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The Winter Ghosts by Kate Mosse


A quick disclaimer before we begin – the Kate Mosse who is the author of The Winter Ghosts is a successful British writer and broadcaster, not the successful British supermodel of the same name.


She is best known for her 2005 novel Labyrinth, which has been translated into 37 languages, and I’m going to go out on a limb and say that I think The Winter Ghosts will find the same level of success, not least because Mosse is exploring some of the same themes in this new book.


The Winter Ghosts is set in Southern France in the winter of 1928, in a small and mysterious village by the name of Nulle.


Our protagonist is a bit of a tragic figure – he’s a young and very unhappy Englishman by the name of Freddie Watson, who has never recovered from losing his older brother George in World War I (then known as the Great War), and Freddie is estranged from their parents, so he is basically alone in the world.


He has suffered terribly in the intervening years, as we learn, including a stint in a sanatorium where he was treated for a mental breakdown, so when we meet him at the beginning of the book as he enters this isolated French village, he’s really looking for some kind of solace or rescue, which sets up a mood of expectancy and anticipation for the reader.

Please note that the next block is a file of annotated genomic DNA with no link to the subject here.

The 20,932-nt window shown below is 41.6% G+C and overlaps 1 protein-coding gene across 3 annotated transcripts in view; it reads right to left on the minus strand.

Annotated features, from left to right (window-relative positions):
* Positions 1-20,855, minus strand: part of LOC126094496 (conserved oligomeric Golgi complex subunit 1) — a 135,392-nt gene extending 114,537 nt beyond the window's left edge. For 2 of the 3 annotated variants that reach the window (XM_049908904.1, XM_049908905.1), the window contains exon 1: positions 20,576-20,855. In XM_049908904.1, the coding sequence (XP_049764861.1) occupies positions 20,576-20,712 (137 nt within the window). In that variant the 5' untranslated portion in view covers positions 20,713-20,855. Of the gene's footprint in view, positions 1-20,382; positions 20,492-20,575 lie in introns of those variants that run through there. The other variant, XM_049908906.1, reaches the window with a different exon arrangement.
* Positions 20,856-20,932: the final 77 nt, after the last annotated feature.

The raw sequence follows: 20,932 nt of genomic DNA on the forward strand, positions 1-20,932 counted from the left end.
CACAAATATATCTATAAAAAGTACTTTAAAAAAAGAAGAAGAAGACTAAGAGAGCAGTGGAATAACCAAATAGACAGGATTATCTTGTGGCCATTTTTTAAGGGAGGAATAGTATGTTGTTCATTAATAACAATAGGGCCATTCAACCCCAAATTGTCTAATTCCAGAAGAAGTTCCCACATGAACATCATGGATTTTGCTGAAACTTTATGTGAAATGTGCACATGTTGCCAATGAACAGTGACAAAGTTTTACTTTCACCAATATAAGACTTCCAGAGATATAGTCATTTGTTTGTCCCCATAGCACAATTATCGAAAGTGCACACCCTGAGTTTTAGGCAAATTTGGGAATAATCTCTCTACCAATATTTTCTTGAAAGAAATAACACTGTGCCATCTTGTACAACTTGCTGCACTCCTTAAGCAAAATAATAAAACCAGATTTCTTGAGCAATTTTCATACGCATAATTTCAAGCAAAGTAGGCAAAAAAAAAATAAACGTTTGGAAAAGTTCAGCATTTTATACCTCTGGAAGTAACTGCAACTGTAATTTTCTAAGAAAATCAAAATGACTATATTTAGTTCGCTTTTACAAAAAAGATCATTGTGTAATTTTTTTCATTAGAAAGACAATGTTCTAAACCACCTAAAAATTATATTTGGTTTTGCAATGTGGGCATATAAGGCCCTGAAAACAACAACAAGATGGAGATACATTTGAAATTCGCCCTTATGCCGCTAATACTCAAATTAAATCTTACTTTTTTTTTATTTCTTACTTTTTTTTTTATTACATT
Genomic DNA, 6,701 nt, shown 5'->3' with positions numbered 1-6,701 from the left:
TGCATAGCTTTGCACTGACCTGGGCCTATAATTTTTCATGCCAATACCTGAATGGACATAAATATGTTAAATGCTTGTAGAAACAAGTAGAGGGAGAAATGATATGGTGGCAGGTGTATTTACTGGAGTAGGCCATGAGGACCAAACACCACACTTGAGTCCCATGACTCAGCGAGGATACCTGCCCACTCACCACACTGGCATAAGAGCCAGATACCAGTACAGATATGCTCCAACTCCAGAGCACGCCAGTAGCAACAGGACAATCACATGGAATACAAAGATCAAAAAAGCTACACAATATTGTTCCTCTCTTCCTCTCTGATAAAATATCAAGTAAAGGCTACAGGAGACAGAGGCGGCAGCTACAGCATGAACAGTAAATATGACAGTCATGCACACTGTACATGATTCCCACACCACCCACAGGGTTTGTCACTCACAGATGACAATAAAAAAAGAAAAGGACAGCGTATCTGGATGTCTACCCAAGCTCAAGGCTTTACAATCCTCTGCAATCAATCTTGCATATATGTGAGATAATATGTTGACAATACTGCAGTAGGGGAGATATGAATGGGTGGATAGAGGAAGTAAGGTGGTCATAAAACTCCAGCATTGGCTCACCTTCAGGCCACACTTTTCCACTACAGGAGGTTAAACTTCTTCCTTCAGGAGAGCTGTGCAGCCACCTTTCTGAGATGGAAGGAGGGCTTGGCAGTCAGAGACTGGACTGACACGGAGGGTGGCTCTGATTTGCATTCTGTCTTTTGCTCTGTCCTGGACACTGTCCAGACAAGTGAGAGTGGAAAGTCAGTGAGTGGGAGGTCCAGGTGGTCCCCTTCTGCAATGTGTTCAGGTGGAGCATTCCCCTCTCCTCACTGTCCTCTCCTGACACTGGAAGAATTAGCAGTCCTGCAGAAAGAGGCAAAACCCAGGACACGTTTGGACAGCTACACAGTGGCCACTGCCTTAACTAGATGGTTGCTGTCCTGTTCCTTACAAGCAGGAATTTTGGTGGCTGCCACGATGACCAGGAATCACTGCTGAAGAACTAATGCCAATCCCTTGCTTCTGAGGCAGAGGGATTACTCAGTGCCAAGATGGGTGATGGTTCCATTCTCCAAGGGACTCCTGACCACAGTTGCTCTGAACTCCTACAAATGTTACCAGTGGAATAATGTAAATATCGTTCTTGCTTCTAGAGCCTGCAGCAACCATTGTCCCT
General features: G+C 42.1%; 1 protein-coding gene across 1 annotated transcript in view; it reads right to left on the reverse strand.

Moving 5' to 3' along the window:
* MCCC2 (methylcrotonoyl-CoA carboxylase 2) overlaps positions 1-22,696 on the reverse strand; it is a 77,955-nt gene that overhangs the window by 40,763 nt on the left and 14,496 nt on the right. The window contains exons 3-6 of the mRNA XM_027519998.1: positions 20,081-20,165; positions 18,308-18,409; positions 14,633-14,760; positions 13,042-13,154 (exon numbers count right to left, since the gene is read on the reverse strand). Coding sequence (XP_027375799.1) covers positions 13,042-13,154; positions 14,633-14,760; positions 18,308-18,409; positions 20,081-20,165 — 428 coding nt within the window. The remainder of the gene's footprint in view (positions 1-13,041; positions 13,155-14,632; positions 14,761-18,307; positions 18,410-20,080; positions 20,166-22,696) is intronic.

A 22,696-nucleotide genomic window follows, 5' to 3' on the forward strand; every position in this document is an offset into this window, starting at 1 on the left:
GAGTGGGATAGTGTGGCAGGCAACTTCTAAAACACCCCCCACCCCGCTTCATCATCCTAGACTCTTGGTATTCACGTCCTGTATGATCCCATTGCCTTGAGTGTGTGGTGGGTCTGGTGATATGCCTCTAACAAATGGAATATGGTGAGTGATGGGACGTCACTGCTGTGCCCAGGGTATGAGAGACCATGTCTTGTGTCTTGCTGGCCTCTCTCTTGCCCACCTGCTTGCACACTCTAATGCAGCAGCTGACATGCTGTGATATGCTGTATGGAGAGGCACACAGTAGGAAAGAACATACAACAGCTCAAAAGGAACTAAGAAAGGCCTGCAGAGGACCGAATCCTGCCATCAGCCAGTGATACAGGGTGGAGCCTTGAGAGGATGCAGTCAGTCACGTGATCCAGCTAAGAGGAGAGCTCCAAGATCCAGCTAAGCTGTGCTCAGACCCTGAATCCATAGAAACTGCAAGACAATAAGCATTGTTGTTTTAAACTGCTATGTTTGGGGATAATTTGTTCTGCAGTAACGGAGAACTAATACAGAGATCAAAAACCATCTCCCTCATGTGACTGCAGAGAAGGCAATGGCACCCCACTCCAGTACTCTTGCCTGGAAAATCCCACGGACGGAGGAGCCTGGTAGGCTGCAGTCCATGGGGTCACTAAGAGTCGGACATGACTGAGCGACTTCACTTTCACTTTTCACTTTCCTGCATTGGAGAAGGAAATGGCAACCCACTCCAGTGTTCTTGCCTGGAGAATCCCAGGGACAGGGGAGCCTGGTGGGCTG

Freddie stumbles upon the Nulle literally by accident, when his car spins off the road during a storm, and evening is approaching and he comes across the boarding house of Monsieur and Madame Galy.


Madame Galy takes him in and he notices that despite it being a large boarding house, there are no other guests and according to the guest register, the last visitors were some months ago.


All of this adds to the atmosphere of foreboding and secrecy, and when Madame Galy invites Freddie to join in the festival of Saint-Etienne later that night, he jumps at the chance to meet some new people and figure out what’s going on in this curious little village.


The festival is where he meets Guillaume, who introduces him to a number of the villagers, including a beautiful young woman called Fabrissa, who is beguiling and mysterious and encourages him to open up about George.


They spend the evening together drinking, dancing and celebrating, and then Fabrissa tells Freddie a terrible story that is really at the heart of the book, and leads Freddie to uncover the horrific events that happened in the village centuries earlier.


The novel is written from the point of view of Freddie five years after what he describes taking place, so there is a sense of reflectiveness that pervades the whole book, and I think it will appeal to anyone with an interest in history – it’s really a kind of literary mystery with very some powerful historical elements, and it’s the kind of book that stays with you for a long time.


Previously published on Coast.co.nz


Reviewer: Stephanie Jones

Published by Hachette

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